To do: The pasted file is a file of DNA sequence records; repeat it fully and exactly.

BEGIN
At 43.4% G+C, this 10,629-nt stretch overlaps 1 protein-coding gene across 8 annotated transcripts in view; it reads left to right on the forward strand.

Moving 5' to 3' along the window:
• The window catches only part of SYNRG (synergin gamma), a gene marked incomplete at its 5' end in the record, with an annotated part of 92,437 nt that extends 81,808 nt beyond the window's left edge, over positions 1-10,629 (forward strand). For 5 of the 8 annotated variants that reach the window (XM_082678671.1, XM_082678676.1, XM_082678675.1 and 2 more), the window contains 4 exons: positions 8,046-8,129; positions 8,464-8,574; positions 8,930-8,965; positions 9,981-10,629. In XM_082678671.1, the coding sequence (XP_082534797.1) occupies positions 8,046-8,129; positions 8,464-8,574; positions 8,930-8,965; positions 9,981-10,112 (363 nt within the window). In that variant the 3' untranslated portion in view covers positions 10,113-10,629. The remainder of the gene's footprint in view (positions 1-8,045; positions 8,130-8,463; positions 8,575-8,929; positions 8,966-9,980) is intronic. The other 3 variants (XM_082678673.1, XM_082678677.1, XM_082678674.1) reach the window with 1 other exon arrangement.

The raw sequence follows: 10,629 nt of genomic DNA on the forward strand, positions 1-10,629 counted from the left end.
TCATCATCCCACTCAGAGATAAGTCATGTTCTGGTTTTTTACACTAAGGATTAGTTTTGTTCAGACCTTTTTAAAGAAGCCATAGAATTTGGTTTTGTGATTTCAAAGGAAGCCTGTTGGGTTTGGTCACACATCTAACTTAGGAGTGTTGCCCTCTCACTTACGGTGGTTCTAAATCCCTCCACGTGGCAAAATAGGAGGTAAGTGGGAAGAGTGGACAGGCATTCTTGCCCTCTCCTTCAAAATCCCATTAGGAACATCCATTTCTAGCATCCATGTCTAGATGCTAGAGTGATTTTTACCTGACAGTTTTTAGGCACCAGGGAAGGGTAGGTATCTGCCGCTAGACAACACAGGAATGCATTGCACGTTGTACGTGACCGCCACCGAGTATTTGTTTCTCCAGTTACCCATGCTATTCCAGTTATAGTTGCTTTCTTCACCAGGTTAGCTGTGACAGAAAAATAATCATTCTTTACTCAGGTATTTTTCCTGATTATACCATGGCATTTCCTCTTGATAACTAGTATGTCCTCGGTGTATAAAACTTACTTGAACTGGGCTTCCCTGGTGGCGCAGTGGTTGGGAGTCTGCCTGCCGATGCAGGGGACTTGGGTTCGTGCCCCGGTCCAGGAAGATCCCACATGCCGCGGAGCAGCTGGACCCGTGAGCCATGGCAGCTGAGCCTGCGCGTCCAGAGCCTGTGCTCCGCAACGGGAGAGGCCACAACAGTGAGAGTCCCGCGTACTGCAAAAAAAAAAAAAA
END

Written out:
At 43.4% G+C, this 10,629-nt stretch overlaps 1 protein-coding gene across 8 annotated transcripts in view; it reads left to right on the forward strand.

Moving 5' to 3' along the window:
• The window catches only part of SYNRG (synergin gamma), a gene marked incomplete at its 5' end in the record, with an annotated part of 92,437 nt that extends 81,808 nt beyond the window's left edge, over positions 1-10,629 (forward strand). For 5 of the 8 annotated variants that reach the window (XM_082678671.1, XM_082678676.1, XM_082678675.1 and 2 more), the window contains 4 exons: positions 8,046-8,129; positions 8,464-8,574; positions 8,930-8,965; positions 9,981-10,629. In XM_082678671.1, the coding sequence (XP_082534797.1) occupies positions 8,046-8,129; positions 8,464-8,574; positions 8,930-8,965; positions 9,981-10,112 (363 nt within the window). In that variant the 3' untranslated portion in view covers positions 10,113-10,629. The remainder of the gene's footprint in view (positions 1-8,045; positions 8,130-8,463; positions 8,575-8,929; positions 8,966-9,980) is intronic. The other 3 variants (XM_082678673.1, XM_082678677.1, XM_082678674.1) reach the window with 1 other exon arrangement.

The raw sequence follows: 10,629 nt of genomic DNA on the forward strand, positions 1-10,629 counted from the left end.
TCATCATCCCACTCAGAGATAAGTCATGTTCTGGTTTTTTACACTAAGGATTAGTTTTGTTCAGACCTTTTTAAAGAAGCCATAGAATTTGGTTTTGTGATTTCAAAGGAAGCCTGTTGGGTTTGGTCACACATCTAACTTAGGAGTGTTGCCCTCTCACTTACGGTGGTTCTAAATCCCTCCACGTGGCAAAATAGGAGGTAAGTGGGAAGAGTGGACAGGCATTCTTGCCCTCTCCTTCAAAATCCCATTAGGAACATCCATTTCTAGCATCCATGTCTAGATGCTAGAGTGATTTTTACCTGACAGTTTTTAGGCACCAGGGAAGGGTAGGTATCTGCCGCTAGACAACACAGGAATGCATTGCACGTTGTACGTGACCGCCACCGAGTATTTGTTTCTCCAGTTACCCATGCTATTCCAGTTATAGTTGCTTTCTTCACCAGGTTAGCTGTGACAGAAAAATAATCATTCTTTACTCAGGTATTTTTCCTGATTATACCATGGCATTTCCTCTTGATAACTAGTATGTCCTCGGTGTATAAAACTTACTTGAACTGGGCTTCCCTGGTGGCGCAGTGGTTGGGAGTCTGCCTGCCGATGCAGGGGACTTGGGTTCGTGCCCCGGTCCAGGAAGATCCCACATGCCGCGGAGCAGCTGGACCCGTGAGCCATGGCAGCTGAGCCTGCGCGTCCAGAGCCTGTGCTCCGCAACGGGAGAGGCCACAACAGTGAGAGTCCCGCGTACTGCAAAAAAAAAAAAAA